DHS Announces Delayed Termination of TPS for Nicaragua, Six-Month Extension for Honduras
This article was prepared with the assistance of ABIL, the Alliance of Business Immigration Lawyers, of which Laura Danielson is an active member.
Acting Secretary of Homeland Security Elaine Duke announced on November 6, 2017, her decision to terminate the temporary protected status (TPS) designation for Nicaragua with a delayed effective date of 12 months to allow for an orderly transition before the designation terminates on January 5, 2019. She also determined that additional information is necessary regarding the TPS designation for Honduras before a determination can be made. As a result, the TPS designation for Honduras will be automatically extended for six months from the current January 5, 2018, expiration date to July 5, 2018.
The Department of Homeland Security (DHS) said the decision to terminate TPS for Nicaragua was made after a review of the conditions on which the country’s original 1999 designation were based and whether those “substantial but temporary” conditions prevented Nicaragua from adequately handling the return of its nationals. Based on all available information, Acting Secretary Duke determined that those substantial but temporary conditions caused in Nicaragua by Hurricane Mitch no longer exist, and thus the current TPS designation must be terminated.
DHS said that the 12-month delay in the TPS expiration for Nicaragua “will provide time for individuals with TPS to seek an alternative lawful immigration status in the United States, if eligible, or, if necessary, arrange for their departure. It will also provide time for Nicaragua to prepare for the return and reintegration of their citizens.”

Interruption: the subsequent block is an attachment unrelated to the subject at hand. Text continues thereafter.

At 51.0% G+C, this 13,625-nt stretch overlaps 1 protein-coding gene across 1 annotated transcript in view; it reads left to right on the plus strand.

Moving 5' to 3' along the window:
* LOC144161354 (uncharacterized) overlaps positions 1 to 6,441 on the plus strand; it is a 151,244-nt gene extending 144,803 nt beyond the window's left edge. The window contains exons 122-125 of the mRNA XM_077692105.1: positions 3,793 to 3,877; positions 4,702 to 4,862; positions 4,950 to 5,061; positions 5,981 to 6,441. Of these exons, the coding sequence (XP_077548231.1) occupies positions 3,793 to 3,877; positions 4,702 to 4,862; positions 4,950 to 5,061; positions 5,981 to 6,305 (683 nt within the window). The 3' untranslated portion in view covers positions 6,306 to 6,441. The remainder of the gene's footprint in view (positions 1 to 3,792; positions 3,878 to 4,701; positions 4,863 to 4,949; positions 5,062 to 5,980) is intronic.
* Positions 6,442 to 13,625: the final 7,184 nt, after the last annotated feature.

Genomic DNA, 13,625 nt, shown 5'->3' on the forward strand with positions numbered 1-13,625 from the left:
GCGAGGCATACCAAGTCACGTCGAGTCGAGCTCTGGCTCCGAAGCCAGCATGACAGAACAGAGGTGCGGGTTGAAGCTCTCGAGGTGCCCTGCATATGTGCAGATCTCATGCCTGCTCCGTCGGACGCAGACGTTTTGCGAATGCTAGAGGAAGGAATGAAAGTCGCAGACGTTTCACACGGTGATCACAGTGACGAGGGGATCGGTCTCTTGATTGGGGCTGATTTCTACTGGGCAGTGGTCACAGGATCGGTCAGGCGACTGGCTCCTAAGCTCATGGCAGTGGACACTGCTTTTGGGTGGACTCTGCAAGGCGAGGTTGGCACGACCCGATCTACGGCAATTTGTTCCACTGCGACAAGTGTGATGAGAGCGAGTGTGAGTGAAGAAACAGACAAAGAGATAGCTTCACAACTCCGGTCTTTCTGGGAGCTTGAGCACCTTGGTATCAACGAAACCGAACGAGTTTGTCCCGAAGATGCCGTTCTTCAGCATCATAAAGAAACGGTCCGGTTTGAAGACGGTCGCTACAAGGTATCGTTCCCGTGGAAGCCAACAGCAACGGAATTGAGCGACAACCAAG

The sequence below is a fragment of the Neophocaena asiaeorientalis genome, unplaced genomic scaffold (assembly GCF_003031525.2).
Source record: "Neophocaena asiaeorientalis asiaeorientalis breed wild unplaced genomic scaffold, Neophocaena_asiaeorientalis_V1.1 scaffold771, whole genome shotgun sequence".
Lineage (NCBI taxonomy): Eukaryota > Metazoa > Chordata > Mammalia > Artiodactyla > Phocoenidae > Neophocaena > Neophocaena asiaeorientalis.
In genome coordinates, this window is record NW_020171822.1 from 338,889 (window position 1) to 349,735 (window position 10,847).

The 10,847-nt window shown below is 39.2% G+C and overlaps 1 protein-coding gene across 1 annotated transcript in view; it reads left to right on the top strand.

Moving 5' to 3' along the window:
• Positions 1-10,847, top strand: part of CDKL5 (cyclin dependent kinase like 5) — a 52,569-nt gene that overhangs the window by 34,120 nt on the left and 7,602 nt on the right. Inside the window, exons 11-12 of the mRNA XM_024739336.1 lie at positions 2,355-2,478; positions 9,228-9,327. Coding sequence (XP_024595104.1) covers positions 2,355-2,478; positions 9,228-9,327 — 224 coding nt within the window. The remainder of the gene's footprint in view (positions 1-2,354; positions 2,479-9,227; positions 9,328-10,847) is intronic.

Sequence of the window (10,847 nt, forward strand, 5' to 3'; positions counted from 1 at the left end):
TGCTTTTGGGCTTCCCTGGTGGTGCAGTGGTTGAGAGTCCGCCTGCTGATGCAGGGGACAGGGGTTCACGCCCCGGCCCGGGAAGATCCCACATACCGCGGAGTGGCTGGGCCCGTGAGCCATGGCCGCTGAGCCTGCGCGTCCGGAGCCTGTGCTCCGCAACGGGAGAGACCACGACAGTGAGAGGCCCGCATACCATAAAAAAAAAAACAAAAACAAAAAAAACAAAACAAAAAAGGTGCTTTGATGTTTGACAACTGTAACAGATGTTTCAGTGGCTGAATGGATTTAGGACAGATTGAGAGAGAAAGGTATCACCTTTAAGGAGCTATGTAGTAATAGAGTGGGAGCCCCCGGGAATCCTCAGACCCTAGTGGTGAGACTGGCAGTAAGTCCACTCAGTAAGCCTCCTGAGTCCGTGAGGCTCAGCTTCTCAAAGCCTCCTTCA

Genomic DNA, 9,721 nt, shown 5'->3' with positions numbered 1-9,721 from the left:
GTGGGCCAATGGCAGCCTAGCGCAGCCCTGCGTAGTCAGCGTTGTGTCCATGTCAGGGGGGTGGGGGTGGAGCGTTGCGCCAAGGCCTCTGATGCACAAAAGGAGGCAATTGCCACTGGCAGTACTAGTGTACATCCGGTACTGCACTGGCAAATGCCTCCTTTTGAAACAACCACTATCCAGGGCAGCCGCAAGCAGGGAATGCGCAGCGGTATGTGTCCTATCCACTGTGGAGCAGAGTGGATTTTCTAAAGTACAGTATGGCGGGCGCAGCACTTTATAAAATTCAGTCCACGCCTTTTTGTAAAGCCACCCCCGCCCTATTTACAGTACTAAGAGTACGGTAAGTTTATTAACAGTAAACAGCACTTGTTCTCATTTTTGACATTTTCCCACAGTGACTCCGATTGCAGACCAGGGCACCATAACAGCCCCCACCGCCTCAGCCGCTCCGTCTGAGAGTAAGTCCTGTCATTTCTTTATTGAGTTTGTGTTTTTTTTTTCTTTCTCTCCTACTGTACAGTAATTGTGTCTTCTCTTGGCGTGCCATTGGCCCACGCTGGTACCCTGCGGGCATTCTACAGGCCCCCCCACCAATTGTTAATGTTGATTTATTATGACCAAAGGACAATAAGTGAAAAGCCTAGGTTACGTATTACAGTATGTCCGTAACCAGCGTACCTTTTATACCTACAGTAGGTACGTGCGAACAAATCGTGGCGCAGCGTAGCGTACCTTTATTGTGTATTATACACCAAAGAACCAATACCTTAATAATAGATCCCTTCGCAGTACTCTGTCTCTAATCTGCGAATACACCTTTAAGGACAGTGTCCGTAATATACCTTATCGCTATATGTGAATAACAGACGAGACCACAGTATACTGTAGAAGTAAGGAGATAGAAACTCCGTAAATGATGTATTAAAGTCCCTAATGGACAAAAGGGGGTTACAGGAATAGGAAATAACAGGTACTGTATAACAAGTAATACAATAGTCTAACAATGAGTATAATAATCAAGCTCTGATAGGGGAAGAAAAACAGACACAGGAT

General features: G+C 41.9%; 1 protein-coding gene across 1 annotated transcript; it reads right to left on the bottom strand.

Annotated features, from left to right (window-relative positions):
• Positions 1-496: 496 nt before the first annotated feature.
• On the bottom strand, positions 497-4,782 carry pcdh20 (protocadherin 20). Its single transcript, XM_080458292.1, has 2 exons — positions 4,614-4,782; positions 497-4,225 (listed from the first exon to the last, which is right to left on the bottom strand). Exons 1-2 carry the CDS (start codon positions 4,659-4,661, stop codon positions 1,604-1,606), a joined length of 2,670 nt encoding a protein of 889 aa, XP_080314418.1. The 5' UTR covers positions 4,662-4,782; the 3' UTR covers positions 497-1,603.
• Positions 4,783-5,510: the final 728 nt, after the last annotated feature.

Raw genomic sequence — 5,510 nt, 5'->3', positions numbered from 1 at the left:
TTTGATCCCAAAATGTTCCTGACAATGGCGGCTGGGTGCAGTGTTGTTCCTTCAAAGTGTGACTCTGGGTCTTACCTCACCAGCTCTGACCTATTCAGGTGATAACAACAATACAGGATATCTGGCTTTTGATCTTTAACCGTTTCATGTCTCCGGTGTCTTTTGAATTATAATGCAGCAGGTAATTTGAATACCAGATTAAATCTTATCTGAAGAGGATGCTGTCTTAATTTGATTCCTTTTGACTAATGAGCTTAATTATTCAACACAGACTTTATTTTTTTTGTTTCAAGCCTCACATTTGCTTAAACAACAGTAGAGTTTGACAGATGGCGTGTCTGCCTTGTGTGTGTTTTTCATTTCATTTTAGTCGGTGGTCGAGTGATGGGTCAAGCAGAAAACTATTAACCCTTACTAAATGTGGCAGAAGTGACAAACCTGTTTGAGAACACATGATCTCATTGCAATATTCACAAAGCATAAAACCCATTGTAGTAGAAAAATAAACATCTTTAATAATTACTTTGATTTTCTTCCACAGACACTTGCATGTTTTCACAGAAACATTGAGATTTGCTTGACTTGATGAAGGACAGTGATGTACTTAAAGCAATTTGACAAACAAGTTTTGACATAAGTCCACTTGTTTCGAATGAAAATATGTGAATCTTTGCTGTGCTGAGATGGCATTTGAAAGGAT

Regarding Honduras, Acting Secretary Duke said she concluded that despite receiving input from a broad spectrum of sources, additional time is necessary to obtain and assess supplemental information pertaining to country conditions in Honduras to make an “appropriately deliberative” TPS designation determination. Based on the lack of definitive information regarding conditions on the ground compared to pre-Hurricane Mitch, the Acting Secretary has not made a determination yet, thereby automatically extending the current TPS designation for Honduras for six months.
DHS noted, however, that it is possible that the TPS designation for Honduras will be terminated at the end of the six-month automatic extension “with an appropriate delay.”
DHS said that it recognizes the difficulty facing citizens of Nicaragua, “and potentially citizens of other countries,” who have received TPS designation for “close to two decades.” Acting Secretary Duke called on Congress “to enact a permanent solution for this inherently temporary program.”
Nicaraguans and Hondurans with TPS will be required to reapply for employment authorization documents to legally work in the United States until the end of their TPS extensions. Further details will appear in a Federal Register notice, DHS said.
The announcement is located here.